Lightheaded, goosebumps all over, I could not move. I just looked sincerely into her eyes, nodded and whispered ‘Yes! Tell me!’
After a little while she continued in a whisper: ‘You know, I felt lonely...like really… as if there was no one else…there was nobody I could talk to and I just didn’t feel like myself anymore.’ Slowly she revealed the full story. ‘Someone really hurt me, so deep I don’t want to live anymore. I feel ashamed, I don’t want my parents to know, and I just want to die.’
Rebecca didn’t want to talk about it further, but agreed to at some point. ‘So did you feel any of what happened to you since the paramedics picked you up?’ I asked.
‘No I couldn’t feel anything. But I saw everything.’
‘From where?’ I asked.
She startled and said ‘Just like that’. Still suspended in disbelief, I asked her how she could explain that her vital functions didn't show any stress response. She just shrugged her shoulders. ‘I guess I turned everything off.’
That night I learned about the power of the invisible in patients and the impact of compassionate presence on healing.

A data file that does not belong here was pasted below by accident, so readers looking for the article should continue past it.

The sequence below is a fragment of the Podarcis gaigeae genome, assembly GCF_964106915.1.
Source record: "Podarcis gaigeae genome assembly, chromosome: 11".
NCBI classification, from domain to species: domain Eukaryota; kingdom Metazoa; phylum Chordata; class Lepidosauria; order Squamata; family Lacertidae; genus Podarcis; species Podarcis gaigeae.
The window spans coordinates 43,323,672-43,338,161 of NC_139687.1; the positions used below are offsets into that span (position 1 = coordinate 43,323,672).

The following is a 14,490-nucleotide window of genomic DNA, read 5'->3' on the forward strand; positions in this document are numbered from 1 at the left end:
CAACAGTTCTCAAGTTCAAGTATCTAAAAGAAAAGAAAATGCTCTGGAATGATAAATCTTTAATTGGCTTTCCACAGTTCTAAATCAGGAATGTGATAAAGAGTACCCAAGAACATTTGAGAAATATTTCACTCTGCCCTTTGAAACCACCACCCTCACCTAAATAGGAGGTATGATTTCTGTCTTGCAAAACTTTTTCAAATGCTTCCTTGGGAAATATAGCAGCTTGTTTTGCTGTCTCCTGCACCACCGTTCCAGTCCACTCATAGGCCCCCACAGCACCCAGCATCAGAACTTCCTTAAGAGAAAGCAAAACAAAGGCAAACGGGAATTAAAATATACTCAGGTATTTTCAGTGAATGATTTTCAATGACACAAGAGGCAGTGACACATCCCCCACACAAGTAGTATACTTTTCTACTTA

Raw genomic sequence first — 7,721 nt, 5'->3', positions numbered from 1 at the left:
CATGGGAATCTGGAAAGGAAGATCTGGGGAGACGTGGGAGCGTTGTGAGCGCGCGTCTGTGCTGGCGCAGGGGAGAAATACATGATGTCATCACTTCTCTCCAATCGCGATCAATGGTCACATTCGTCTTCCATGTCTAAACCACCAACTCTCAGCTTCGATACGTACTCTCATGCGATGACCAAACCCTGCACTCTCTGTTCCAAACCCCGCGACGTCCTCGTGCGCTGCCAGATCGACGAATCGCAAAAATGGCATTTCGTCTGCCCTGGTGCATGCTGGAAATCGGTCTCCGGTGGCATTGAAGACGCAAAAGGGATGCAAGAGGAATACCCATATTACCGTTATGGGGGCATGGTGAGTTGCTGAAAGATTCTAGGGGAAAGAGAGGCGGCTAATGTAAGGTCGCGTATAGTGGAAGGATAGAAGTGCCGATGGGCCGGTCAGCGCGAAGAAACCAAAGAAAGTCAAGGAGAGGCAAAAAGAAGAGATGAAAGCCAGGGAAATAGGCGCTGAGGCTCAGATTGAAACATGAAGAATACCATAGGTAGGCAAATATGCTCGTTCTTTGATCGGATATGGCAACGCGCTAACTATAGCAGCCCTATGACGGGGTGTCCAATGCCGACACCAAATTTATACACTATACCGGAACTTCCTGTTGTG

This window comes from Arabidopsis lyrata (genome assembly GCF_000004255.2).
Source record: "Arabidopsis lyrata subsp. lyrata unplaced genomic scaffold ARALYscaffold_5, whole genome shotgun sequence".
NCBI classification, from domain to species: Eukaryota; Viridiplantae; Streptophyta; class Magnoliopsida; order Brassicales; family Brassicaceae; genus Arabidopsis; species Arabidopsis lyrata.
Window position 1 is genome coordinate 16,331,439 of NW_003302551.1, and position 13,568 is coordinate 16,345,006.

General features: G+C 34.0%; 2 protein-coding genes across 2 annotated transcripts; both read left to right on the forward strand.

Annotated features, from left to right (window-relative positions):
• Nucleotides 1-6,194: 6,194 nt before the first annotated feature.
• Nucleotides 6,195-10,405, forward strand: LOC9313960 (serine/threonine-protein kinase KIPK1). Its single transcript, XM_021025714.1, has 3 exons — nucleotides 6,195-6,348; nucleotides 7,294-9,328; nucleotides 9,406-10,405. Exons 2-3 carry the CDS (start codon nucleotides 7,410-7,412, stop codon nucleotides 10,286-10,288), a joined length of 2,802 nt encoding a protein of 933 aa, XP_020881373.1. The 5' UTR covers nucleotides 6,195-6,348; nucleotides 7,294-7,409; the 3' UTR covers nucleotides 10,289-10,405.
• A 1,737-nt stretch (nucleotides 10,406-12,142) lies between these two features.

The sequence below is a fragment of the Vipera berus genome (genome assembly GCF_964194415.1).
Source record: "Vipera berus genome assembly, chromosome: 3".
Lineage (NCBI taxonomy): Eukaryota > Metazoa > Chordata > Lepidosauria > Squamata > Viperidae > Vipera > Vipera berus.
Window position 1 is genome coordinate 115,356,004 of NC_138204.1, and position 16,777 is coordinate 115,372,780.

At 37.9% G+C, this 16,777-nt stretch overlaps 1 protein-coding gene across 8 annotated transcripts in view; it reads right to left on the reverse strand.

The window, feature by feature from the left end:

We spent the hours talking in between rests and I called for her parents in the morning. All the tests came back normal and we decided that it was best for Rebecca to be transferred to a psychiatric ward for crisis intervention.
So that was it. She was transferred to another hospital and I did not see or hear from her again.
When I told this story to a dear friend, he asked, puzzled ‘What happened to her, Jan? What was the trauma? How is she now?’
My confusion was obvious. ‘I don’t know.’
‘What??’ he exclaimed in bewilderment. ‘You haven’t heard from her again? You have no idea what happened to her? How is that possible?’
I explained ‘Well, I had done what I could on intensive care.’
‘Yes, but how can you have such an important moment, such an intimate encounter with a patient who’s fully vulnerable and opening up to you – trusting you – and then you refer her on and do not even know what happened?’
A very good question and one I find uncomfortable even today. I still regret not following up with Rebecca.
It took me a while to understand that I had become numb during the first years of my training. I felt medical objectification was normal and I had devalued the sacredness of human to human connection in favour of evidence-based medicine, professional distance, and good conduct in a highly structured health system.
It became more and more apparent to me that the system was primarily designed to manage disease.
Unless the healthcare professional manages to cultivate a sympathetic healing environment within the constraints of the system there is not much room for compassion.
If you’ve experienced a situation where you found yourself numbed by your medical education or over-constrained by the healthcare system and you are ready to tell your story, we would love to hear from you.
The story above is based on personal experiences. Places and names are fictional.